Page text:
Mayor Bill de Blasio on Monday said that he’s “real concerned” about the alarming recent uptick of subway push attacks on city rails — and that the NYPD is beefing up its presence to address the matter.
“We’ve got to make sure that New Yorkers have confidence that they can go and use the subway and know that help will be there for them,” de Blasio said during a City Hall press briefing when asked about the disturbing trend of subway shovings.
“The NYPD will be increasing its presence in the subways. That will be very visible,” he promised.
De Blasio did not provide details on how many officers will be moved into the city’s subway system, but did note that mental health efforts will also be boosted.
“The first thing we have to do is find people and get them help before something like this happens. And we need medical intervention, which our city agencies will do,” de Blasio vowed.
“If we find someone who we think might be a threat to themselves or others, we’re going to get them to a medical facility, get them tested and evaluated,” de Blasio explained. “If it’s someone who should not by law be on the streets, we’re certainly going to act.”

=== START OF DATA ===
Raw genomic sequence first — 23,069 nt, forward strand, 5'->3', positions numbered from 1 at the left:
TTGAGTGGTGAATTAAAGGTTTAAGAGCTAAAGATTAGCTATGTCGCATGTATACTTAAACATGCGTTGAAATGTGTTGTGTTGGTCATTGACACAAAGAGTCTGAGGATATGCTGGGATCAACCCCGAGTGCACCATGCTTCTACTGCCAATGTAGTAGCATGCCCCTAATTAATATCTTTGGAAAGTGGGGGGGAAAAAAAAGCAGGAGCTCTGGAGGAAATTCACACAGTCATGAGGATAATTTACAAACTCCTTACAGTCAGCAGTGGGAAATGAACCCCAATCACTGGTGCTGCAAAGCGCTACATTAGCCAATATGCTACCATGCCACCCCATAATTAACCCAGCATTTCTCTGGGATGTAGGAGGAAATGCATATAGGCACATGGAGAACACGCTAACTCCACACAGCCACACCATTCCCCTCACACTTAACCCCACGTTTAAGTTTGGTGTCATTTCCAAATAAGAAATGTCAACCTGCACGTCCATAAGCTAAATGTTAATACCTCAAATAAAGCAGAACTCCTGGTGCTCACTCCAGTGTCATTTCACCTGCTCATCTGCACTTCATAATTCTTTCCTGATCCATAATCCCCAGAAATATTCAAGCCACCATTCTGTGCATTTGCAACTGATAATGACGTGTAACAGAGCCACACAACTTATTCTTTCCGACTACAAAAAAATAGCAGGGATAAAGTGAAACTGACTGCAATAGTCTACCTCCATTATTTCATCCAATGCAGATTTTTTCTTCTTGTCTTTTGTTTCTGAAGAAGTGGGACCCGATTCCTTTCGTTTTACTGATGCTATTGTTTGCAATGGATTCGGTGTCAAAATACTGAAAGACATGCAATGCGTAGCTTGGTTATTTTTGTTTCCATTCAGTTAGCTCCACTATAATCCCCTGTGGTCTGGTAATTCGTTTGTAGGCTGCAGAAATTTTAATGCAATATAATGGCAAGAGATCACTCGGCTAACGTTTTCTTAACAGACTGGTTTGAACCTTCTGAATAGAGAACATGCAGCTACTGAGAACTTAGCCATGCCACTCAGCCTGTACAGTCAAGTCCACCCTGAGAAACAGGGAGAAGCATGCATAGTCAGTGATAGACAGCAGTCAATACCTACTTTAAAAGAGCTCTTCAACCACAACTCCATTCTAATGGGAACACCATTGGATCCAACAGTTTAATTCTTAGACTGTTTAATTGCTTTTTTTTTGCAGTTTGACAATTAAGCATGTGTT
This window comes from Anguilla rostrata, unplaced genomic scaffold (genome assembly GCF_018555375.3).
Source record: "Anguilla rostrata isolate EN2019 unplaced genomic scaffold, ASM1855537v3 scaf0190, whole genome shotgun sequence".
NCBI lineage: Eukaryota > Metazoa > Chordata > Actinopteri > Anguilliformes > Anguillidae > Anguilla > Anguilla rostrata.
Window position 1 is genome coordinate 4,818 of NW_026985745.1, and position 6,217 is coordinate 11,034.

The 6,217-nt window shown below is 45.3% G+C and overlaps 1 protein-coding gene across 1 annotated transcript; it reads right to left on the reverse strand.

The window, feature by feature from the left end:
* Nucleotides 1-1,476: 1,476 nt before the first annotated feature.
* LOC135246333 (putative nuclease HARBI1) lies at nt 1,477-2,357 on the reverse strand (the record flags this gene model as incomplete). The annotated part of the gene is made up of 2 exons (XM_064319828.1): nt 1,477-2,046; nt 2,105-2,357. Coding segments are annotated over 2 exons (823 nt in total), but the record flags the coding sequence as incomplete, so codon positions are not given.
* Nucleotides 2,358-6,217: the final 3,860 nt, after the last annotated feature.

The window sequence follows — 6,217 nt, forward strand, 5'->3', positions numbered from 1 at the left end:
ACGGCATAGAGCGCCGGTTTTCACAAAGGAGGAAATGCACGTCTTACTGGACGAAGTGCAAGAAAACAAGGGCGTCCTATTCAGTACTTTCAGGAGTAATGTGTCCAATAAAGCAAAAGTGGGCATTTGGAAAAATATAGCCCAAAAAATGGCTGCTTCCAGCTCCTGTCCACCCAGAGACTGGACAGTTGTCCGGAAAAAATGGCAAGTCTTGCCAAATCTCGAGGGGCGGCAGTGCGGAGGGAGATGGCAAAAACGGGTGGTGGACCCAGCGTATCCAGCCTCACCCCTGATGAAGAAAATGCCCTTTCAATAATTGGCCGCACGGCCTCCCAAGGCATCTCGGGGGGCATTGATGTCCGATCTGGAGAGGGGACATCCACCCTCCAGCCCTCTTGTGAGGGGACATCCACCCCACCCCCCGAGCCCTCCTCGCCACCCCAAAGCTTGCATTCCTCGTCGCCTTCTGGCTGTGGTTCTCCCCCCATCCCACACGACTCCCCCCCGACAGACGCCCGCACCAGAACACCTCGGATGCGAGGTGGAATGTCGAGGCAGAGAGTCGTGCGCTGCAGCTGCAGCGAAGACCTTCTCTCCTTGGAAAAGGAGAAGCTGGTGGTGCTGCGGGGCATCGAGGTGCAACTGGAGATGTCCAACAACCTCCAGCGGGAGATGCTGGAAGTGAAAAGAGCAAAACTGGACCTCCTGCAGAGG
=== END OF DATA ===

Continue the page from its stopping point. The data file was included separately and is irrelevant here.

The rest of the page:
In less than a week, three New Yorkers were shoved onto Big Apple subway tracks by unhinged riders with the latest terrifying incident occurring Sunday in Brooklyn.
Amazingly, in each case, the victims were not seriously injured.
The mayor said that he understands “the fear” New Yorkers may have to ride the subways given the nature of the recent attacks, but said “people should know we’re gonna’ get that [police] presence out there to keep people safe.”
“If there’s a greater need in the subways, we will move officers in the subways,” Hizzoner said, adding, “Clearly, it’s going to be about presence and visible presence and moving that around to where [the police department] assesses the need.”
“I think that’s gonna’ be reassuring to people,” he said.
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